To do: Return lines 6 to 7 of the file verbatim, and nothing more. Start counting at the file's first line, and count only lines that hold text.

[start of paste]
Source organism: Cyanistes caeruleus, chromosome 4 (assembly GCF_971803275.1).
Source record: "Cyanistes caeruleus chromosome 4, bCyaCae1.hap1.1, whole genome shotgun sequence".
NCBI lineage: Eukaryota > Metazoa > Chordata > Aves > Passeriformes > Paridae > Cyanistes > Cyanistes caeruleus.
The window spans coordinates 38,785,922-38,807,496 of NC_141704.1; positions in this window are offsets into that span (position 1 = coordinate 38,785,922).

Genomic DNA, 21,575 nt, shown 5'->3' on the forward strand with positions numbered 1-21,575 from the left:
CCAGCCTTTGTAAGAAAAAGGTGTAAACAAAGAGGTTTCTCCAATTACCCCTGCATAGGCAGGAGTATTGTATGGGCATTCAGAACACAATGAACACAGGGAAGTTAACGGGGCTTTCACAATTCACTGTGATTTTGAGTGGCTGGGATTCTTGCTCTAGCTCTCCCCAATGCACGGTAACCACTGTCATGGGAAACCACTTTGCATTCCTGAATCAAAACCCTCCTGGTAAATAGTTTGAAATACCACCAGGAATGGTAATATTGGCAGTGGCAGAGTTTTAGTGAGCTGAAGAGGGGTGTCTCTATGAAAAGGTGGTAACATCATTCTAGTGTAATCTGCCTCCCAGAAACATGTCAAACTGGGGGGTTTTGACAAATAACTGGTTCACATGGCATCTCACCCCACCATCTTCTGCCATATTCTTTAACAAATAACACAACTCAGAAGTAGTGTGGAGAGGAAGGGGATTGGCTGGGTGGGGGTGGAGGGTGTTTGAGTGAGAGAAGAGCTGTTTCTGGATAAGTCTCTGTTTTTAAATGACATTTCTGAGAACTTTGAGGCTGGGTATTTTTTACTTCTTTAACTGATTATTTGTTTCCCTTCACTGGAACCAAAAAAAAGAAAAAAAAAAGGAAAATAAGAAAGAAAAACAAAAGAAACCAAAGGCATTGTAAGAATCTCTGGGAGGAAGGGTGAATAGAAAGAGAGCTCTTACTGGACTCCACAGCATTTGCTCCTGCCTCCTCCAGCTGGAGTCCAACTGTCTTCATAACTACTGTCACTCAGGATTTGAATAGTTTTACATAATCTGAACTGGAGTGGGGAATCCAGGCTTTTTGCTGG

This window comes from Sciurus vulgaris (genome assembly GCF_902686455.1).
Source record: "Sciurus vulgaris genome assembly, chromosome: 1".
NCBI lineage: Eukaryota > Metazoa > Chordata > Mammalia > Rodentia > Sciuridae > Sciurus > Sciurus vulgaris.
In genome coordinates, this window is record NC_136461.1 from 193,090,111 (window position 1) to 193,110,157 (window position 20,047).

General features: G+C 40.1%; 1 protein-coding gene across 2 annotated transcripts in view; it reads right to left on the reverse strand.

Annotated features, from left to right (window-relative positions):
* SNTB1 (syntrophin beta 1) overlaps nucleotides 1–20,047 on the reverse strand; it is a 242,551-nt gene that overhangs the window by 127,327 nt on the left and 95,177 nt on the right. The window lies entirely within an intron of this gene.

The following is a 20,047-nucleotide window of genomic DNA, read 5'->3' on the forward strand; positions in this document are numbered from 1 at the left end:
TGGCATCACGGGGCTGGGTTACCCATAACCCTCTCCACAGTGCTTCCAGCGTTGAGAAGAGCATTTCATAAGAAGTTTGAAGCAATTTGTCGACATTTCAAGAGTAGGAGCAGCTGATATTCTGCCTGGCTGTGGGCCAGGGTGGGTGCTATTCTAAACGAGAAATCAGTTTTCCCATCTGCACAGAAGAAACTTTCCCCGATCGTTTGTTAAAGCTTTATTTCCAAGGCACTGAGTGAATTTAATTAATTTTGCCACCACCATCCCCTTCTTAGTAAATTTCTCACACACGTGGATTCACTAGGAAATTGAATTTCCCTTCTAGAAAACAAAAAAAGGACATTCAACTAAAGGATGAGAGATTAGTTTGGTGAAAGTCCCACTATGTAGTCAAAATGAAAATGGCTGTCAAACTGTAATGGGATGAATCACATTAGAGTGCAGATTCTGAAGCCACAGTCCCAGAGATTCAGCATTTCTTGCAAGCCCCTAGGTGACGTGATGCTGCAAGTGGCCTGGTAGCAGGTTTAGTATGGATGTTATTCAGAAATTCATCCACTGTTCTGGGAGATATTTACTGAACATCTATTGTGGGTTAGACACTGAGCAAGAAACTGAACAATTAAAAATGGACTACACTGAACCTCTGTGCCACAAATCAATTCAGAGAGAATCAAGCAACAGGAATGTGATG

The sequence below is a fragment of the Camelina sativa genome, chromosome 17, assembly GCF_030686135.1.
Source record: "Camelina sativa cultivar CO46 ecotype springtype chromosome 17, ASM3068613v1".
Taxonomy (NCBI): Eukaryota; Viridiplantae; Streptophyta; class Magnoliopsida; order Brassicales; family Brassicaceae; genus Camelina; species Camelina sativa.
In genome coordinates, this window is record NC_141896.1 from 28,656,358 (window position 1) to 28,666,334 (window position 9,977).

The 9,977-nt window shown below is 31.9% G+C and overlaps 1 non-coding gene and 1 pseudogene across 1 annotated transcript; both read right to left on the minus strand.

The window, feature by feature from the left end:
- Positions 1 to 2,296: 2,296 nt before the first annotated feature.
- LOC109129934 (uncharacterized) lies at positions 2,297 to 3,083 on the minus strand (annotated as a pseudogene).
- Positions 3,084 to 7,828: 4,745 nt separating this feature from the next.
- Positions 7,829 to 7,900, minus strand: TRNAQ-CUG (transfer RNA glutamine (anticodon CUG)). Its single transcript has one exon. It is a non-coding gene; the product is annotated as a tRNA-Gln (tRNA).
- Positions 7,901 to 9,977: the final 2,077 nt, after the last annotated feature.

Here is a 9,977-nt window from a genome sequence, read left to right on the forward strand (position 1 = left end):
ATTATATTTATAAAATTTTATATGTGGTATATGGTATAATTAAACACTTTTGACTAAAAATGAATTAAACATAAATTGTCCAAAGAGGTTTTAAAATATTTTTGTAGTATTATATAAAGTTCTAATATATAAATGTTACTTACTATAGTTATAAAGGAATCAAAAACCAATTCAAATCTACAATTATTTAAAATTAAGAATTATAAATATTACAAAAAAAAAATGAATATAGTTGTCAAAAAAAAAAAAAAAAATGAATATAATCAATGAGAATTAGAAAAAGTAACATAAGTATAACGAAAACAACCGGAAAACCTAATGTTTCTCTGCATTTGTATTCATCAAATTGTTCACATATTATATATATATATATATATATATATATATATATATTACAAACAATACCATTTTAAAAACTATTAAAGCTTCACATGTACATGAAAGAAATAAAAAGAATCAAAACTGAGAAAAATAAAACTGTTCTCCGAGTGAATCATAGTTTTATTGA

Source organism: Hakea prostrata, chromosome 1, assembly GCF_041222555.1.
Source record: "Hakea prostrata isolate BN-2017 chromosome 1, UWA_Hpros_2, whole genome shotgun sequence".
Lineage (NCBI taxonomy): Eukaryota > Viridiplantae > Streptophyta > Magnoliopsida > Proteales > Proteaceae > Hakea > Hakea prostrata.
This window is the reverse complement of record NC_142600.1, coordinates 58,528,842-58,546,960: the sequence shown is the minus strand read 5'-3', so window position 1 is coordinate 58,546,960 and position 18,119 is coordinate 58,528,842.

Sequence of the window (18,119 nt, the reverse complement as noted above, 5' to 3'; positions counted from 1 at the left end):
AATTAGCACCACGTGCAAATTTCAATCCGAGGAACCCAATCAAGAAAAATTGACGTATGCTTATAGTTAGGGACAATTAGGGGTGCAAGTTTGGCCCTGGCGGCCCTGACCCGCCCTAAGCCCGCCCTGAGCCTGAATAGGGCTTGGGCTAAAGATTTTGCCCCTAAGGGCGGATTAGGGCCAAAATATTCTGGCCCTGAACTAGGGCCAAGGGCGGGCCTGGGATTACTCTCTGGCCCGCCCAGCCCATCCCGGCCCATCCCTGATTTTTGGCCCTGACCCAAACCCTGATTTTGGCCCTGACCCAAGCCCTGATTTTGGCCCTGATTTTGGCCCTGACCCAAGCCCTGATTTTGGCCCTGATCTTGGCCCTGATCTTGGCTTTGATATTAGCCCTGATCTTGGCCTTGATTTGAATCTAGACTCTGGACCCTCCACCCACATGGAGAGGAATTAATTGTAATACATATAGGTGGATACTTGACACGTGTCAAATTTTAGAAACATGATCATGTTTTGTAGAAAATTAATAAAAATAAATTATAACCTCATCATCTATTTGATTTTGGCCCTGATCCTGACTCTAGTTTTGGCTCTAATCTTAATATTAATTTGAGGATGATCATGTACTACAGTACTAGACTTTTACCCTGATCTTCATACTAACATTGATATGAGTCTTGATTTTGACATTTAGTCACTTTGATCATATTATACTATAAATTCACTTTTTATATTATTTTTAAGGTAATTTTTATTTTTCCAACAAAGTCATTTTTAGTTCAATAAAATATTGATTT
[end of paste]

CCAGCCTTTGTAAGAAAAAGGTGTAAACAAAGAGGTTTCTCCAATTACCCCTGCATAGGCAGGAGTATTGTATGGGCATTCAGAACACAATGAACACAGGGAAGTTAACGGGGCTTTCACAATTCACTGTGATTTTGAGTGGCTGGGATTCTTGCTCTAGCTCTCCCCAATGCACGGTAACCACTGTCATGGGAAACCACTTTGCATTCCTGAATCAAAACCCTCCTGGTAAATAGTTTGAAATACCACCAGGAATGGTAATATTGGCAGTGGCAGAGTTTTAGTGAGCTGAAGAGGGGTGTCTCTATGAAAAGGTGGTAACATCATTCTAGTGTAATCTGCCTCCCAGAAACATGTCAAACTGGGGGGTTTTGACAAATAACTGGTTCACATGGCATCTCACCCCACCATCTTCTGCCATATTCTTTAACAAATAACACAACTCAGAAGTAGTGTGGAGAGGAAGGGGATTGGCTGGGTGGGGGTGGAGGGTGTTTGAGTGAGAGAAGAGCTGTTTCTGGATAAGTCTCTGTTTTTAAATGACATTTCTGAGAACTTTGAGGCTGGGTATTTTTTACTTCTTTAACTGATTATTTGTTTCCCTTCACTGGAACCAAAAAAAAGAAAAAAAAAAGGAAAATAAGAAAGAAAAACAAAAGAAACCAAAGGCATTGTAAGAATCTCTGGGAGGAAGGGTGAATAGAAAGAGAGCTCTTACTGGACTCCACAGCATTTGCTCCTGCCTCCTCCAGCTGGAGTCCAACTGTCTTCATAACTACTGTCACTCAGGATTTGAATAGTTTTACATAATCTGAACTGGAGTGGGGAATCCAGGCTTTTTGCTGG

This window comes from Sciurus vulgaris (genome assembly GCF_902686455.1).